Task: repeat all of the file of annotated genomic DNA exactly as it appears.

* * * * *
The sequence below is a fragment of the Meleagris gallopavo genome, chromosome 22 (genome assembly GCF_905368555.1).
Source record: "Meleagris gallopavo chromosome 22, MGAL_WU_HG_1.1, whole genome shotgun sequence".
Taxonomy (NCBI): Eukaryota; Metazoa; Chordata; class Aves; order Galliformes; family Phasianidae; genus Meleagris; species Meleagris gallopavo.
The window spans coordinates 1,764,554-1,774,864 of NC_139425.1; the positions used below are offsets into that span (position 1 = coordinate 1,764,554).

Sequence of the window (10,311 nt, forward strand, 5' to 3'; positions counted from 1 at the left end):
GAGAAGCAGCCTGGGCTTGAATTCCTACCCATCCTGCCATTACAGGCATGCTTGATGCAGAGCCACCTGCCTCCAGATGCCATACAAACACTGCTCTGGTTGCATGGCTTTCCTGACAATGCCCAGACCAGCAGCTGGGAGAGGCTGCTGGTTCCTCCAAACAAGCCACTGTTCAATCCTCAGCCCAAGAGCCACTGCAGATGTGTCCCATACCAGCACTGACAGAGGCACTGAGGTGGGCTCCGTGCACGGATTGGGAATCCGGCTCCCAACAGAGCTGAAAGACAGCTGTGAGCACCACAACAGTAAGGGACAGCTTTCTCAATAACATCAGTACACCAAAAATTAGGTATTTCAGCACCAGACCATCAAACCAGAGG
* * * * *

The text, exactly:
The sequence below is a fragment of the Meleagris gallopavo genome, chromosome 22 (genome assembly GCF_905368555.1).
Source record: "Meleagris gallopavo chromosome 22, MGAL_WU_HG_1.1, whole genome shotgun sequence".
Taxonomy (NCBI): Eukaryota; Metazoa; Chordata; class Aves; order Galliformes; family Phasianidae; genus Meleagris; species Meleagris gallopavo.
The window spans coordinates 1,764,554-1,774,864 of NC_139425.1; the positions used below are offsets into that span (position 1 = coordinate 1,764,554).

Sequence of the window (10,311 nt, forward strand, 5' to 3'; positions counted from 1 at the left end):
GAGAAGCAGCCTGGGCTTGAATTCCTACCCATCCTGCCATTACAGGCATGCTTGATGCAGAGCCACCTGCCTCCAGATGCCATACAAACACTGCTCTGGTTGCATGGCTTTCCTGACAATGCCCAGACCAGCAGCTGGGAGAGGCTGCTGGTTCCTCCAAACAAGCCACTGTTCAATCCTCAGCCCAAGAGCCACTGCAGATGTGTCCCATACCAGCACTGACAGAGGCACTGAGGTGGGCTCCGTGCACGGATTGGGAATCCGGCTCCCAACAGAGCTGAAAGACAGCTGTGAGCACCACAACAGTAAGGGACAGCTTTCTCAATAACATCAGTACACCAAAAATTAGGTATTTCAGCACCAGACCATCAAACCAGAGG